Through the front door? Did I leave it open somehow? I’m sure I would never have done that. What’s going on here? I should call someone. The authorities. The police. Somebody will be looking for this child. They will be frantic with worry. ‘Would you like a hot chocolate, Harry?’ I ask, keeping my voice as calm as possible. ‘I was going to make one for myself, so—’

‘Do you make it with milk?’ he interrupts. ‘Or with hot water? It’s definitely nicer with milk.’

I suppress a smile. ‘I agree, Harry. I always make it with milk.’

‘Okay. Yes, please,’ he replies. ‘Hot chocolate would be lovely.’

My heart squeezes at his politeness.

‘Shall I carry on colouring in my picture,’ he says, ‘or shall I help you? Because I’m really good at stirring in the chocolate.’

‘Well, that’s lucky,’ I reply, ‘because I’m terrible at stirring in the chocolate, so it’s a good thing you’re here to help me.’

He grins and slides off the stool.

What am I doing? I need to call the police right now. This child is missing from somewhere. But, oh God, just give me ten minutes with this sweet little boy who believes I’m his mother. Just a few moments of make-believe and then I’ll do the right thing. I reach out to touch his head and immediately snatch my hand back. What am I thinking? This boy has to go back to his real mother; she must be paralysed with worry.

He smiles up at me again and my chest constricts.

‘Okay,’ I say, taking a breath and blinking back any threat of tears. ‘We’ll do the chocolate in a minute. I’m just going to make a quick phone call in the hall, okay?’

‘Oh, okay.’

‘Carry on with your drawing for a little while. I won’t be long.’

He climbs back up onto the stool and selects a dark green pencil before resuming his colouring with a look of serious concentration. I turn away and pad out to the hall, where I retrieve my phone from my bag. But instead of dialling the police, I call another number. It rings twice.

‘Tess.’ The voice at the other end of the line is clipped, wary.

‘Hi, Scott. I need you to come over.’

‘What? Now?’

‘Yes. Please, it’s important.’

‘Tessa, I’m knackered, and it’s hideous out there. I’ve just sat down with a cup of tea. Can’t it wait till tomorrow?’

‘No.’ Standing by the hall table, I glimpse Harry through the doorway, the curls of his fringe flopping over one eye. Am I dreaming him?

‘What’s the matter?’ Scott says this the way he always says it. What he really means is, What’s the matter now? Because there’s always something the matter. I’m his damaged wife, who’s always having some new drama or make-believe crisis. Only this time he’ll see it’s something real, it’s something not of my making.

‘I can’t tell you over the phone, it’s too weird. You have to come over, see for yourself.’

His sigh comes long and hard down the phone. ‘Give me twenty minutes, okay?’

‘Okay. Thanks, Scott. Get here as soon as you can.’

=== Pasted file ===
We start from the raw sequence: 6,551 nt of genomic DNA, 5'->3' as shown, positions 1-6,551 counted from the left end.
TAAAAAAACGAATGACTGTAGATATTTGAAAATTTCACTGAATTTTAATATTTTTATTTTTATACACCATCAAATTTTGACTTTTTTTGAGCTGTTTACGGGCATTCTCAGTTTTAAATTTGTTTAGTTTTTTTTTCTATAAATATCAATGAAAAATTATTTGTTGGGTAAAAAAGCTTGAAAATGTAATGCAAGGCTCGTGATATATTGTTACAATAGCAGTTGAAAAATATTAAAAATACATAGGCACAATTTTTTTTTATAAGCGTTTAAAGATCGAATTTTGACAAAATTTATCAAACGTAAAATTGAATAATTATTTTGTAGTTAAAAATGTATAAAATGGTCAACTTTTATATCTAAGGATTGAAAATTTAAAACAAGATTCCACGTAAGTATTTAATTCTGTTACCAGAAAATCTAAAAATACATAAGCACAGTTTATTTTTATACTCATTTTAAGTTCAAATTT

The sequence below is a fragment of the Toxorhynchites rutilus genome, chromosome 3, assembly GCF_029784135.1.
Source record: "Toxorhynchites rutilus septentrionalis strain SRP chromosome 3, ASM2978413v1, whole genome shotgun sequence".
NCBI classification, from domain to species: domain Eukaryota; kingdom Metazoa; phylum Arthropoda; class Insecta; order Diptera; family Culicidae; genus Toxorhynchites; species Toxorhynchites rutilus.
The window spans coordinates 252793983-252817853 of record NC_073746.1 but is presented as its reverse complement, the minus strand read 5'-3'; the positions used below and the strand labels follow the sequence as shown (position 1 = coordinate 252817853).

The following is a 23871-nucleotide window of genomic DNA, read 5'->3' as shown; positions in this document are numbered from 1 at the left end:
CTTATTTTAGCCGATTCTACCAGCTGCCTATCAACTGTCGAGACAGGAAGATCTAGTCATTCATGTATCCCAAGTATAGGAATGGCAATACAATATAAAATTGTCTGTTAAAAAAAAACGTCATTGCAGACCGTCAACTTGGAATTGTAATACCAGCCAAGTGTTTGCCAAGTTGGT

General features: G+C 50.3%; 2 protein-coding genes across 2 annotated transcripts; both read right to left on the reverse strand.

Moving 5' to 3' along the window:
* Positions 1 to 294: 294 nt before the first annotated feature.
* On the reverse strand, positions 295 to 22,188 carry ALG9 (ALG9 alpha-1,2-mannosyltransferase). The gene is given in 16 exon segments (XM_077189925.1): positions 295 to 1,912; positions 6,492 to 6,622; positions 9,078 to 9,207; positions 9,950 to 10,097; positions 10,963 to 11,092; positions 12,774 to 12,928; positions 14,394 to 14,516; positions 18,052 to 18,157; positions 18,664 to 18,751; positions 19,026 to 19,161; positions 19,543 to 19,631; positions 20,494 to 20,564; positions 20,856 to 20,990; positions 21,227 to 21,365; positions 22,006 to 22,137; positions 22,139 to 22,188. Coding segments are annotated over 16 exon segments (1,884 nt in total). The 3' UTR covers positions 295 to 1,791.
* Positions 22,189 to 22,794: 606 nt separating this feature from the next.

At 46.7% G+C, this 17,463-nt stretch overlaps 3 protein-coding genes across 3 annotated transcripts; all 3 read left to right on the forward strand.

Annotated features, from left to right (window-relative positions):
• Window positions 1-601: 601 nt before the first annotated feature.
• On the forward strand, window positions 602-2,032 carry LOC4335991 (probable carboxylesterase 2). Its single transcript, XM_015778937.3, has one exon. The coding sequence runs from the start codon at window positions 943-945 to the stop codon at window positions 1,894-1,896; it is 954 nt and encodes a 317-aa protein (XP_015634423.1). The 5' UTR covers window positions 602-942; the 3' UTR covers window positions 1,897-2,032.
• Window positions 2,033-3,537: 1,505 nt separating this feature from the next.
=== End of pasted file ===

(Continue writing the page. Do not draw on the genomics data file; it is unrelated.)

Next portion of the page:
My heart pounds, trying to make sense of what’s happening. That little boy in there says an angel brought him. He says I’m his mummy. But he’s not mine. So where on earth did he come from?

I take a breath and go back into the kitchen. The air is warm, welcoming, cosy. Nothing like the usual sterile atmosphere in here.

‘Can we make hot chocolate now?’ Harry looks up with shining eyes.

‘Of course. I’ll get the mugs and the chocolate. You open that drawer over there and pass me the smallest pan you can find.’

He eagerly does as I ask.

‘Harry,’ I say. ‘Where are your parents, your mummy and daddy?’

He stares at the pans in the drawer.

‘Harry?’ I prompt.

‘They’re not here,’ he replies. ‘Is this one small enough?’ He lifts out a stainless-steel milk pan and waves it in my direction.

‘Perfect.’ I nod and take it from him. ‘Can you tell me where you live?’

No reply.

‘Did you run away from home? Are you lost?’

‘No.’

‘But where’s your house or flat? The place you live? Is it here in Friern Barnet? In London? Close to my house?’

He scowls and looks down at the flagstone floor.

‘Do you have a last name?’ I ask as gently as I can.

He looks up at me, his chin jutting out. ‘No.’

I try again, crouching down so I’m on his level. ‘Harry, darling, what’s your mummy’s name?’

‘You’re my new mummy. I have to stay here now.’ His bottom lip quivers.

‘Okay, sweetie. Don’t worry. Let’s just make our drinks, shall we?’

He nods vigorously and sniffs.

I give his hand a squeeze and straighten up. I wish I hadn’t had to call Scott. And yet I need him to be here when I ring the police. I can’t deal with them on my own, not after what happened before. I’m dreading their arrival – the questions, the sideways glances, the implication that I might have done something wrong. I haven’t done anything wrong, though. Have I?

And Harry… he’ll be taken away. What if his parents have been abusive? What if he has to go into foster care? A thousand thoughts run through my mind, each worse than the one before. But it’s not my place to decide what happens to him. There’s nothing I can do about any of it, because he’s not mine.

I don’t have a child. Not any more.

The Secret Mother Book Cover The Secret Mother
Shalini Boland
Bookouture
09.11.2017
241

Tessa Markham comes home to find a child in her kitchen calling her ‘mummy’. But Tessa doesn’t have any children.

Not anymore.

She doesn’t know who the little boy is or how he got there.